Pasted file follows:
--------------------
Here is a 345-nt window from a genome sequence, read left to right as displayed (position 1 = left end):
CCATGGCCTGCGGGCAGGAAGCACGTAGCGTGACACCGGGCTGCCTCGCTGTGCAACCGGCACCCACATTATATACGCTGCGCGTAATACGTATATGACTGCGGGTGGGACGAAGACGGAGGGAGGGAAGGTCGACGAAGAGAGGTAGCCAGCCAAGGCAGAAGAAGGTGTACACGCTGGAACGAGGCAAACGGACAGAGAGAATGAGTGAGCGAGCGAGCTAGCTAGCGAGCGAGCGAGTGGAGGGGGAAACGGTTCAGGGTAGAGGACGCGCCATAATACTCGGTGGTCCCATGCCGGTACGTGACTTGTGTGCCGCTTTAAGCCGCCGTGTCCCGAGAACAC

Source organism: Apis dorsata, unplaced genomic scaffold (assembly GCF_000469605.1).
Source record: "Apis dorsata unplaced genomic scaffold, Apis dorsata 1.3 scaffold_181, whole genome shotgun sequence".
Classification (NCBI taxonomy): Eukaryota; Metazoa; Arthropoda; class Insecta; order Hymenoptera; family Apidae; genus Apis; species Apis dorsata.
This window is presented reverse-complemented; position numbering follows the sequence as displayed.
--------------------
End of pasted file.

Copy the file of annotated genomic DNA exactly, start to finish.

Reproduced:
Here is a 345-nt window from a genome sequence, read left to right as displayed (position 1 = left end):
CCATGGCCTGCGGGCAGGAAGCACGTAGCGTGACACCGGGCTGCCTCGCTGTGCAACCGGCACCCACATTATATACGCTGCGCGTAATACGTATATGACTGCGGGTGGGACGAAGACGGAGGGAGGGAAGGTCGACGAAGAGAGGTAGCCAGCCAAGGCAGAAGAAGGTGTACACGCTGGAACGAGGCAAACGGACAGAGAGAATGAGTGAGCGAGCGAGCTAGCTAGCGAGCGAGCGAGTGGAGGGGGAAACGGTTCAGGGTAGAGGACGCGCCATAATACTCGGTGGTCCCATGCCGGTACGTGACTTGTGTGCCGCTTTAAGCCGCCGTGTCCCGAGAACAC

Source organism: Apis dorsata, unplaced genomic scaffold (assembly GCF_000469605.1).
Source record: "Apis dorsata unplaced genomic scaffold, Apis dorsata 1.3 scaffold_181, whole genome shotgun sequence".
Classification (NCBI taxonomy): Eukaryota; Metazoa; Arthropoda; class Insecta; order Hymenoptera; family Apidae; genus Apis; species Apis dorsata.
This window is presented reverse-complemented; position numbering follows the sequence as displayed.